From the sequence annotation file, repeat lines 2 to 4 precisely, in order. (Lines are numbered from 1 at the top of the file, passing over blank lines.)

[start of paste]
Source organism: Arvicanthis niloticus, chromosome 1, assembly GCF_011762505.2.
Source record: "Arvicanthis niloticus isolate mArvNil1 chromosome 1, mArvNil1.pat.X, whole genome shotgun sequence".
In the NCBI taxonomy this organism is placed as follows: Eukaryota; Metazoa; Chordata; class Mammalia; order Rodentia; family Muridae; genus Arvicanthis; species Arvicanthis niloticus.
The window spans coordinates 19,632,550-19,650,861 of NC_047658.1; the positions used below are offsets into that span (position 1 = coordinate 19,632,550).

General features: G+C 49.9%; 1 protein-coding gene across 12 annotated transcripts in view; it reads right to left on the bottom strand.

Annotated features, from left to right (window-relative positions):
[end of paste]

Source record: "Arvicanthis niloticus isolate mArvNil1 chromosome 1, mArvNil1.pat.X, whole genome shotgun sequence".
In the NCBI taxonomy this organism is placed as follows: Eukaryota; Metazoa; Chordata; class Mammalia; order Rodentia; family Muridae; genus Arvicanthis; species Arvicanthis niloticus.
The window spans coordinates 19,632,550-19,650,861 of NC_047658.1; the positions used below are offsets into that span (position 1 = coordinate 19,632,550).